Ah, the Virgin Islands – a tropical paradise with sandy beaches, clear turquoise water, swaying palm trees – but stinky, polluted, dangerous air?
Already this year St. Croix residents have experienced several air pollution incidents involving smelly and possibly harmful chemicals. So, advocacy groups on St. Croix are calling for a permanent, ongoing, air monitoring system.
In May Central High School students were sent home from school due to odors and chemicals in the air. Students were experiencing symptoms commonly associated with exposure to sulfur dioxide (SO2) and/or hydrogen sulfide (H2S).
Unfortunately, the May pollution release was not an isolated incident. Releases have occurred before and since the May incident. In each case testing was done, but not during or immediately following the incidents, leaving reasons to wonder if the actual cause had dissipated or was still in the samples taken.
Although the federal Environmental Protection Association (EPA) is conducting a 3-month study of volatile organic compounds (VOC’s) at the high school and two other locations, the sporadic study is too limited and fails to continuously monitor VOC’s stated Paul Chakroff, Director of the St. Croix Environmental Association (SEA). Air samples from these locations are collected once every six days, Chakroff said. The air canisters are sent to a state side lab where they are analyzed for 60 specific VOC’s, including those known to originate from oil refineries. AARP VI joins SEA in advocating for the establishment of a permanent, continuous ambient air monitoring system that can provide real-time information on the dangerous compounds released into St. Croix‘s air.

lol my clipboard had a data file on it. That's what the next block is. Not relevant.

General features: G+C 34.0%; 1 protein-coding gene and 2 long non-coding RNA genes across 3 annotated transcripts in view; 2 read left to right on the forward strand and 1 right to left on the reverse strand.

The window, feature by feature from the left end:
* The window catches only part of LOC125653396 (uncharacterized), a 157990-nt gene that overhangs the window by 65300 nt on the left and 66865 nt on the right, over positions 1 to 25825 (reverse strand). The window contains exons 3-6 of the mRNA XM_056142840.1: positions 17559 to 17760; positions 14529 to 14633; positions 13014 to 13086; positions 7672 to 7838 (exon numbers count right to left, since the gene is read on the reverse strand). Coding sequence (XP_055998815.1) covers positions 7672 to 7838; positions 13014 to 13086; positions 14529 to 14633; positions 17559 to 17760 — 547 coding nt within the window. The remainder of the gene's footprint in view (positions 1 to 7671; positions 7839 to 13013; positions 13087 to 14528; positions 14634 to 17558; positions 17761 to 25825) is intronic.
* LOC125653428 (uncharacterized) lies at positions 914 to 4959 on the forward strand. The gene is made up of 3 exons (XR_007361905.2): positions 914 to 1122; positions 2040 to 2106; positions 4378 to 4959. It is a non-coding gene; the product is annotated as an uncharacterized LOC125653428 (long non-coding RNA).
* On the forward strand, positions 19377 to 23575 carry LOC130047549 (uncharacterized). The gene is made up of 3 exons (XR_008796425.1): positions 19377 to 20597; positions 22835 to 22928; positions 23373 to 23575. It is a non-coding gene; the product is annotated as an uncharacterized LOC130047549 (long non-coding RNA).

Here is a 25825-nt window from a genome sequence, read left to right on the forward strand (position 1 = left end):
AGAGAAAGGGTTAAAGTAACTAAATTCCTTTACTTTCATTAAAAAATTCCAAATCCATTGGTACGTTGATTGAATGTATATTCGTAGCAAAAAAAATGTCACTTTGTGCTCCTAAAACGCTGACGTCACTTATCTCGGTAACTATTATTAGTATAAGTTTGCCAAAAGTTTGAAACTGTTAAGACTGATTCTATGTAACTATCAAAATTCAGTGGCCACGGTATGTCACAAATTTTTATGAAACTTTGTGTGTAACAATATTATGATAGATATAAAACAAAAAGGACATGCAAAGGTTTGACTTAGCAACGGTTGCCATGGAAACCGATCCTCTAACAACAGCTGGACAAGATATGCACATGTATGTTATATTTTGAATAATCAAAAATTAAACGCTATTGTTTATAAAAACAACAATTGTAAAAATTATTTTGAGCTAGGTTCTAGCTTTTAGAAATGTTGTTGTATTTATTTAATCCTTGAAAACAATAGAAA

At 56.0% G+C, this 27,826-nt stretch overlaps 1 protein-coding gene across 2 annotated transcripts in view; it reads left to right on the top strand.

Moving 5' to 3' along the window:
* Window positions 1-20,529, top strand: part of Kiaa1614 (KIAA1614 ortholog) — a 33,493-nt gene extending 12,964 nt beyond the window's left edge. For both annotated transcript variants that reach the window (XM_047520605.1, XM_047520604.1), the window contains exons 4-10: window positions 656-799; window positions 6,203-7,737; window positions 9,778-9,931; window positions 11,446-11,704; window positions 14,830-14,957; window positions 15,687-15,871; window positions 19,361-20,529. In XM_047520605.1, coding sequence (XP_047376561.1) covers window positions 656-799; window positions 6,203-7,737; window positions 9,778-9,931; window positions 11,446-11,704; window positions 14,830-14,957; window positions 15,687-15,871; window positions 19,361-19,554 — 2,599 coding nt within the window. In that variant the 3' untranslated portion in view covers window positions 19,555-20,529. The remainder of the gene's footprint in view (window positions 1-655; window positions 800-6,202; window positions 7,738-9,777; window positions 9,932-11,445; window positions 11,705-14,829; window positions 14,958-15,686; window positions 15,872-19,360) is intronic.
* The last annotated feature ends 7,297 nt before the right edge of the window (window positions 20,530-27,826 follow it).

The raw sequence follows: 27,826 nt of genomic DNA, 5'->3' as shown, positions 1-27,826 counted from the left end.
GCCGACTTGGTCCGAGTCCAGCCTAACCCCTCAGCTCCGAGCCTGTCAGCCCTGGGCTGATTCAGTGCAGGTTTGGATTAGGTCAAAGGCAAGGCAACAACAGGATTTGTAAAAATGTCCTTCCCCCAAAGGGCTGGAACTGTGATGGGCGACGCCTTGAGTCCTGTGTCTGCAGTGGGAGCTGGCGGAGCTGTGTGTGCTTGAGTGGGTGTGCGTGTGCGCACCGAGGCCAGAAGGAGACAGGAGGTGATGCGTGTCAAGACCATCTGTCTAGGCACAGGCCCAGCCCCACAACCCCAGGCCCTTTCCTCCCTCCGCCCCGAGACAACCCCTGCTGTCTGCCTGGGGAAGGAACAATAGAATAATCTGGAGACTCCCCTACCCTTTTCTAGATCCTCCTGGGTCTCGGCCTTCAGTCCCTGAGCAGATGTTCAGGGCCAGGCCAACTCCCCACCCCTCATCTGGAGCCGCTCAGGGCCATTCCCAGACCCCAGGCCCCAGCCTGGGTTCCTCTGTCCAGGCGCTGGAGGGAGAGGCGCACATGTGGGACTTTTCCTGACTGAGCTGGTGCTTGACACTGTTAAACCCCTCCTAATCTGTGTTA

Earlier this year, SEA submitted a proposal to use the funds established as a result of the Supplemental Environmental Project (SEP) which became available as part of a Consent Decree between the EPA and Hovensa. The SEA plan addresses a comprehensive air quality/public health initiative that qualified under EPA’s guidelines.
Under SEA’s plan a public/private partnership would be created with the Department of Planning and Natural Resources (DPNR), the Department of Health (DOH), the University of the Virgin Islands (UVI) and a variety of private entities including neighborhood associations, consultants in epidemiology and other key disciplines.
SEA’s comprehensive proposal also advocates the re-establishment of a cancer registry; establishment of an asthma/upper respiratory ailment registry; a system of gathering information on geographic distribution of cancer and upper respiratory ailments which can correlate public health data with air pollution exposure data and models; and finally, a system to communicate information on environmental public health risks.
Chakroff contends that DPNR instead proposes to use the one-time payment of $4.8 million to create an Environmental Health Center in the USVI which would be modeled after the New York Mt. Sinai Children’s Environmental Health Center. Chakroff’s apprehension with this plan focuses on how the Center will continue to operate once the Consent Decree funding is depleted.
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